Charlotte walked over to a nearby window that looked out over a seemingly unending sea of sand under a painfully blue sky. The sun was a blazing orb and she shivered lightly in the air-conditioning, imagining how merciless that heat must be with no shade. The little taste of it she’d had walking from the plane to the sheikh’s chauffeur-driven car and then into the palace had almost felled her.
With her fair, strawberry-blonde colouring, Charlotte had never been a sun-worshipper. And yet here she was. Because when the opportunity had come up to escape London in the full throes of Christmas countdown she’d jumped at it.
To say it wasn’t her favourite time of the year was an understatement. She loathed Christmas, with all its glittery twinkling lights and forced festive joviality, because this was the time of year when her world had fallen apart and she’d realised that happiness and security were just an illusion that could be ripped away at any moment.
Like the Wizard of Oz, who had appeared from behind his carefully constructed façade to reveal he wasn’t a wizard at all. Far from it.
And yet as she looked out over this alien view that couldn’t be more removed from that London scene, she didn’t feel relieved. She felt a pang. Worse. A yearning.
Because in spite of everything a tiny, traitorous part of her secretly ached for the kind of Christmas celebrated in cheesy movies and on cards depicting happy families and togetherness. The fact that she usually spent her Christmas Day alone, with tears coursing down her face as she watched Miracle On 34th Street or It’s a Wonderful Life for the hundredth time was a shameful secret she would take to her grave.
She made a disgusted sound at herself and turned her back on the view, firmly shoving any such rogue yearnings down deep where they belonged. She distracted herself by taking in the vast expanse of the King’s Royal Office—which, if the correct protocol was being observed, she should never have been allowed into without his presence. She sighed.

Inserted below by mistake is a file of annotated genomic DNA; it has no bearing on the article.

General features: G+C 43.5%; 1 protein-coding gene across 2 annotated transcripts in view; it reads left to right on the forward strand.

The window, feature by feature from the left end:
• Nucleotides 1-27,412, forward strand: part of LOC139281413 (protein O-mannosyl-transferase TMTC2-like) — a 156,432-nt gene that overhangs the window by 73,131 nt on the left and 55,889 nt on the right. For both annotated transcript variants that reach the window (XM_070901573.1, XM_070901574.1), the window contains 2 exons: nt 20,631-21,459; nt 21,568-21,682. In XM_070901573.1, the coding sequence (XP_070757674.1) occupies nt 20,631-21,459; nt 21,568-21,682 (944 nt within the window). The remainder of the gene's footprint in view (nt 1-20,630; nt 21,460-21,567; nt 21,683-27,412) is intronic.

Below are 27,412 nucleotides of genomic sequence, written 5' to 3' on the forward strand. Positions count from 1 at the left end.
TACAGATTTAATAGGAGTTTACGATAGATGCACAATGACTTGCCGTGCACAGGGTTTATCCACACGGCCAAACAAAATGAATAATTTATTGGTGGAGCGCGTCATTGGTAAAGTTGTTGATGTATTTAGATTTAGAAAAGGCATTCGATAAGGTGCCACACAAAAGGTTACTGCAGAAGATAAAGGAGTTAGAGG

She could see that at one time it had been impressive, with its huge floor-to-ceiling murals depicting scenes that looked as if they’d been plucked from a book of Arabian mythology. But now they were badly faded.
Everything Charlotte had seen so far of Tabat and its eponymous capital city had an air of faded glory and neglect. But it had charmed her with its ancient winding streets, clusters of stone buildings and the river that ran all the way from the Tabat Mountains to the sea on the coast of neighbouring Jandor.
The country was rich in natural resources—oil being the most important and lucrative. But its infrastructure was in serious need of modernisation, along with myriad other aspects of the country—education, government, economy... It badly needed a leader prepared to take on the mammoth task of hauling it into the twenty-first century. Its potential was abundant and just waiting to be tapped into.
But, from the little she knew of Sheikh Al-Noury and his reputation, she didn’t hold out much hope for that happening any time soon. He’d made no secret of the fact that his priorities lay with his myriad business empires in the West.
She’d been hired by his brother, King Zafir of Jandor, to advise Salim Al-Noury on international diplomacy and relations in the run-up to his coronation, but in the two weeks since she’d accepted the assignment neither the sheikh nor his people had made any effort to return Charlotte’s calls or provide her with any information.